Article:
BAGHDAD, Iraq (Jan. 18, 2017)—GE announced that it has secured more than $1.4 billion in orders from Iraq’s Ministry of Electricity to set up power plants as well as provide technology upgrades and maintenance services.
The announcement further strengthens GE’s collaborations in Iraq to support the country’s power infrastructure and meet the growing need for electricity, the company said in a statement.
GE signed agreements that will add more than 2 gigawatts (GW) of power and secure the delivery of roughly 1.75 GW of existing power to the national grid. GE will set up the Samawa and Dhi Qar Power Plants, adding 1,500 megawatts (MW) to the grid.
In the first phase of the project, GE will install four 9E gas turbines in simple cycle at each site by 2018. The second phase will entail the combined cycle conversion of the 9E units. GE is also supplying advanced heat recovery steam generators (HRSG) and steam turbine technology as well as serving as the engineering, procurement and construction (EPC) contractor for the projects.
Under Phase II of the Power Up Plan—a plan with the Iraqi Ministry of Electricity for critical electricity generation and maintenance projects throughout the country—GE will add more than 580 MW to the national grid through upgrade and rehabilitation works at four power plants.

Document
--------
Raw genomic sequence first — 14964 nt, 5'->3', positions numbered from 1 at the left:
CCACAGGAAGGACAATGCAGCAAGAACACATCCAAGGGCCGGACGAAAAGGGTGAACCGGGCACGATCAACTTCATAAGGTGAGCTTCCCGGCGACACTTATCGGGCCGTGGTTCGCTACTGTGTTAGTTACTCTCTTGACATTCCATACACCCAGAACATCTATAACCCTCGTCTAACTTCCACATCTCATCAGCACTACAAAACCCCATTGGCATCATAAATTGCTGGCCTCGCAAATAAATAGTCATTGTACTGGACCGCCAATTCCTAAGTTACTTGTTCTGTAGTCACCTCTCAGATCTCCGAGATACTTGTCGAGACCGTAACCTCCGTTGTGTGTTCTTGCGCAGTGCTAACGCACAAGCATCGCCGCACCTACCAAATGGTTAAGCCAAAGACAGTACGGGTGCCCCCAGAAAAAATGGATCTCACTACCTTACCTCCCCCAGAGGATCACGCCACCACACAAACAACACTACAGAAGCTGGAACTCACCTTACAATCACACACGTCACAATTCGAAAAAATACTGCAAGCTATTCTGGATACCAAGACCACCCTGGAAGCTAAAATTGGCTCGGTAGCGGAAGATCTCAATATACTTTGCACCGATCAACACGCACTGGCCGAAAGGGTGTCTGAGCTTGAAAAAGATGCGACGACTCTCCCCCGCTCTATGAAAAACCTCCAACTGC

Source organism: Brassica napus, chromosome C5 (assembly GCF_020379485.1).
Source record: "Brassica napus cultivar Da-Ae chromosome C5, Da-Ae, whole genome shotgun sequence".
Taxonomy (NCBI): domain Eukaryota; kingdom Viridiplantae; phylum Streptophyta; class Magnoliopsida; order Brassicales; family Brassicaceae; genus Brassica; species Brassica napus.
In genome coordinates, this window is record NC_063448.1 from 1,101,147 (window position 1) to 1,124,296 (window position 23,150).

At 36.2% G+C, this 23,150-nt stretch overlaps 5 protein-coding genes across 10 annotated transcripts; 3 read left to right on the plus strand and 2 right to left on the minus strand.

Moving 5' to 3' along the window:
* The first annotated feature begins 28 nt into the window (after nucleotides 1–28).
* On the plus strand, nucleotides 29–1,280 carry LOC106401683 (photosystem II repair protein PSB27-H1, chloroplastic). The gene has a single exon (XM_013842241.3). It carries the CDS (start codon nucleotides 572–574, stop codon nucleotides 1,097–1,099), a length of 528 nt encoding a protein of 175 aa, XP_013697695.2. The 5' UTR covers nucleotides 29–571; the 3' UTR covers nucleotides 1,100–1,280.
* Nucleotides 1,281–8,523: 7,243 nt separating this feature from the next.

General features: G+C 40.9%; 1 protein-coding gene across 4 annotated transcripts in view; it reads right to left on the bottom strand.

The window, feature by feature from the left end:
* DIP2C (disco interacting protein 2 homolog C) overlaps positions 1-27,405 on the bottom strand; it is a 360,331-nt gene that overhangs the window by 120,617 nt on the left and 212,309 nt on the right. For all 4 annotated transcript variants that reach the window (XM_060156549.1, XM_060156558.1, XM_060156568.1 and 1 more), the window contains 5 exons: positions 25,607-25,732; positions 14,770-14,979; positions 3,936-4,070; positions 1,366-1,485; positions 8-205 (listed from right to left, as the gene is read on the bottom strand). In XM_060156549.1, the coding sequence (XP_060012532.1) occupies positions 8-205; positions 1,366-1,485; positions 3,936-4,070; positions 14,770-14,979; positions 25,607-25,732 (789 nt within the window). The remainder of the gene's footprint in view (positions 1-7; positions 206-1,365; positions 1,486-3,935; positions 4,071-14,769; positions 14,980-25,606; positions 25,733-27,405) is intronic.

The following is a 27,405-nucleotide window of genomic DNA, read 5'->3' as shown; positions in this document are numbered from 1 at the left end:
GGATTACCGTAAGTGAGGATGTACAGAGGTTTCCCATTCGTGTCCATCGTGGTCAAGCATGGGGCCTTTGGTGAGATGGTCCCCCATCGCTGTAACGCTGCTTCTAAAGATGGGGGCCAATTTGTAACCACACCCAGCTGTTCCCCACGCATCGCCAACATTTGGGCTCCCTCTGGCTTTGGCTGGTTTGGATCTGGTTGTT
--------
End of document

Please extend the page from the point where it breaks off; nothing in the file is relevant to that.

Additionally, under Power Up Plan Phase II, GE will sustain about 1.75 GW of existing power generation through the maintenance of 9E gas turbines across six different power plants in Iraq. The activities will help enhance the reliability and efficiency of Iraq’s installed base.
GE has also been working with regional and international institutions to facilitate financing to help the Government of Iraq execute these and other projects. Since 2016, GE has helped the country secure $2 billion in financing for projects in the energy sector leveraging its global sourcing capabilities coupled with its strong relationships with lenders.
GE said the announcement builds on the company’s successful delivery of more than 700 MW of additional power through existing power generation infrastructure to the national grid last year as part of the Power Up Plan’s Phase I.